|Publication number||US7881566 B2|
|Application number||US 11/817,821|
|Publication date||Feb 1, 2011|
|Filing date||Jan 10, 2006|
|Priority date||Mar 18, 2005|
|Also published as||CA2600293A1, CA2600293C, EP1864100A1, US20080246947, WO2006097671A1|
|Publication number||11817821, 817821, PCT/2006/81, PCT/GB/2006/000081, PCT/GB/2006/00081, PCT/GB/6/000081, PCT/GB/6/00081, PCT/GB2006/000081, PCT/GB2006/00081, PCT/GB2006000081, PCT/GB200600081, PCT/GB6/000081, PCT/GB6/00081, PCT/GB6000081, PCT/GB600081, US 7881566 B2, US 7881566B2, US-B2-7881566, US7881566 B2, US7881566B2|
|Inventors||Gareth P. Lees, Arthur H. Hartog, Peter C. Wait|
|Original Assignee||Schlumberger Technology Corporation|
|Export Citation||BiBTeX, EndNote, RefMan|
|Patent Citations (19), Non-Patent Citations (1), Referenced by (2), Classifications (22), Legal Events (2)|
|External Links: USPTO, USPTO Assignment, Espacenet|
1. Field of the Invention
This invention relates broadly to fiber optic temperature sensing systems. More particularly, this invention relates to fiber optic distributed temperature sensing systems based on optical time-domain reflectometry.
2. Description of Related Art
Fiber optic distributed temperature sensing (DTS) systems are generally based on optical time-domain reflectometry (OTDR), which is commonly referred to as “backscatter.” In this technique as shown in prior art
The OTDR technique is well established and used extensively in the optical telecommunications industry for qualification of a fiber link or fault location. In such an application, the Rayleigh backscatter signature is examined. As shown in prior art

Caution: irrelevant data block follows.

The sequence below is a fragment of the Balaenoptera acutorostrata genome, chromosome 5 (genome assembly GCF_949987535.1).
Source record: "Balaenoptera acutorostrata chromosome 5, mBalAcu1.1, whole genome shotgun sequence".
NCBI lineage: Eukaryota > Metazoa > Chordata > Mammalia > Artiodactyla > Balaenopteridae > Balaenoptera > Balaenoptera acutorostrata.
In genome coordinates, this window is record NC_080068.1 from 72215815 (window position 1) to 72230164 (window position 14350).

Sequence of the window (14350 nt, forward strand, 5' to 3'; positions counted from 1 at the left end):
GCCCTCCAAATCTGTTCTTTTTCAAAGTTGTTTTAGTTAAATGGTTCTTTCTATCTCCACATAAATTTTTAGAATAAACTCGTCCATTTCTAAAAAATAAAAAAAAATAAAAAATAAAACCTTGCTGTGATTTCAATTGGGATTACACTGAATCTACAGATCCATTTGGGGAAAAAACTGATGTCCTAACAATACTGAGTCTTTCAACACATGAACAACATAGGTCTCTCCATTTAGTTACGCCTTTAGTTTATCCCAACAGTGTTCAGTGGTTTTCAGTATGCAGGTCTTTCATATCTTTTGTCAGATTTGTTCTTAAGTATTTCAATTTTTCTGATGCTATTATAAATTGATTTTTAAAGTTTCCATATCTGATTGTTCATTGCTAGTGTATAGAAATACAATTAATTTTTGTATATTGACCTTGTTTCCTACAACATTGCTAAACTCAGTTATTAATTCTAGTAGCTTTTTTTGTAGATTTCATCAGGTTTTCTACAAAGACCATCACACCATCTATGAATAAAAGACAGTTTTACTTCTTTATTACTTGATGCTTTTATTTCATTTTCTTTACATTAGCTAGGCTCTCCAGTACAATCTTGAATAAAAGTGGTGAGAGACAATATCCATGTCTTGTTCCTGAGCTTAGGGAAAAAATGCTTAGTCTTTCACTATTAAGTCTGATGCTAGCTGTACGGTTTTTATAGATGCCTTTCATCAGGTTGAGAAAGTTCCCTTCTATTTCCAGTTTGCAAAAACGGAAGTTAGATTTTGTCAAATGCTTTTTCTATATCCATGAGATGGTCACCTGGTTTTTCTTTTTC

The measure of the ability of a DTS system to resolve adjacent temperature features along the length of the optical fiber is known as “spatial resolution” and is critically dependent on the width of the optical pulse. The measure of the ability of the instrument to resolve the temperature of a particular feature is known as “temperature resolution.” This is dependent on the signal-to-noise ratio of the received signal, which in turn is dependent upon the pulse power. If the pulse power is too low, the signal-to-noise ratio of the received signal will be degraded. If the pulse power is too high, the fiber response will be non-linear which also results in signal degradation.
As shown in prior art
Thus, there remains a need for an improved pulsed-mode high power laser source suitable for use in DTS applications that provides for adjustable pulse characteristics (e.g., width and power), improved long term reliability, and reduced manufacturing costs.
It is therefore an object of the invention to provide a pulsed-mode laser source suitable for use in DTS systems that provides for adjustable pulse characteristics (e.g., width and power).
It is another object of the invention to provide a pulsed-mode laser source suitable for use in DTS systems that provides for improved long term stability and reliability.
It is a further object of the invention to provide a pulsed-mode laser source suitable for use in DTS systems that provides for reduced manufacturing costs.
It is also an object of the invention to provide a DTS system that employs at least one such pulsed-mode laser source.
In accord with these objects, which will be discussed in detail below, a laser source suitable for use in a DTS system includes a laser device and drive circuitry that cooperate to emit an optical pulse train at a characteristic wavelength in a range between 1050 nm and 1090 nm. An optical amplifier, which is operably coupled to the laser device, is adapted to optically amplify the optical pulse train for output over the optical fiber sensor of the DTS system. In the preferred embodiment, the laser device operates at 1064 nm and outputs the optical pulse train via an optical fiber pigtail that is integral to its housing. The optical power of the optical pulse train generated by the laser source is greater than 100 mW, and more preferably greater than 1 W, at a preferred pulse repetition frequency range between 1 and 50 kHz, and at a preferred pulse width range between 2 and 100 ns.